The meaning of ostensible may not be apparent

Ostensible is such a wonderful word. Its Latin origin gives it an air of sophistication and it rolls so easily of the tongue. It is a word that is stacked with subtlety and diplomacy.

Ostensible invitations, such as “we must catch up”, are invitations used socially as a way of showing courtesy or saving face, but are not intended to be honoured. In conversation it is understood not to be sincere but is accepted as part of social convention.

In medieval Latin, ostensibilis meant  ’stretched out to view’. Its origin is in tendere, meaning to stretch. Pretend shares the same ancestry. These are big clues to the meaning of ostensible, which is: stated or appearing to be true, but not necessarily so (ostensibly is a close synonym to avowedly; professedly; apparently).

Ostensible is a subtle way to suggest that something may be stretching the truth so is a word much used by politicians and lawyers.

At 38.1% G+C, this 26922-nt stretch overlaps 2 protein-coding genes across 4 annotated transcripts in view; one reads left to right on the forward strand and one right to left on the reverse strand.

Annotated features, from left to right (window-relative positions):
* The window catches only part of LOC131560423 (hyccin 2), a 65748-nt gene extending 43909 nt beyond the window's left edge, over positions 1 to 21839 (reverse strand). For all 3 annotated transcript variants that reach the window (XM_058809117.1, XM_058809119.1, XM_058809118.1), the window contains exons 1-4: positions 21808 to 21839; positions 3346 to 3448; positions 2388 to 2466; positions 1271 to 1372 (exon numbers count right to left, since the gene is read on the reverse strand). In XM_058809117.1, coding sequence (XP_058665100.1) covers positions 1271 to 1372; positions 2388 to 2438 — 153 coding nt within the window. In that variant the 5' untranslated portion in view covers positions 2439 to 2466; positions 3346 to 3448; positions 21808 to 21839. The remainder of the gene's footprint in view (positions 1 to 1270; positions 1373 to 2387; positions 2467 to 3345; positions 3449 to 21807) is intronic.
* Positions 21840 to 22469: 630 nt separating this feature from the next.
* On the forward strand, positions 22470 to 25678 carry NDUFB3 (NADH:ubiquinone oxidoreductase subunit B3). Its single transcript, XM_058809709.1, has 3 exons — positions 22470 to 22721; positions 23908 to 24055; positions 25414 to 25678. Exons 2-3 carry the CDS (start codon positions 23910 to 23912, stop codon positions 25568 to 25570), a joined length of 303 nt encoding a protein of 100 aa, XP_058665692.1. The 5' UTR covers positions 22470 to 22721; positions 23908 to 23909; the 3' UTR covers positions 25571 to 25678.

The Parliament of Australia website has a statement that indicates its use admirably:

The purpose of questions is ostensibly to seek information or press for action. However, because public attention focuses so heavily on Question Time it is often a time for political opportunism.

Ostensible authority (also referred to as apparent authority) is legal relationship between a principal and an agent. An example of an issue involving ostensible authority is where an officer of a company is given a title, status and facilities that may misrepresent the scope of the officer’s actual authority, without safeguards being in place to prevent such a misrepresentation.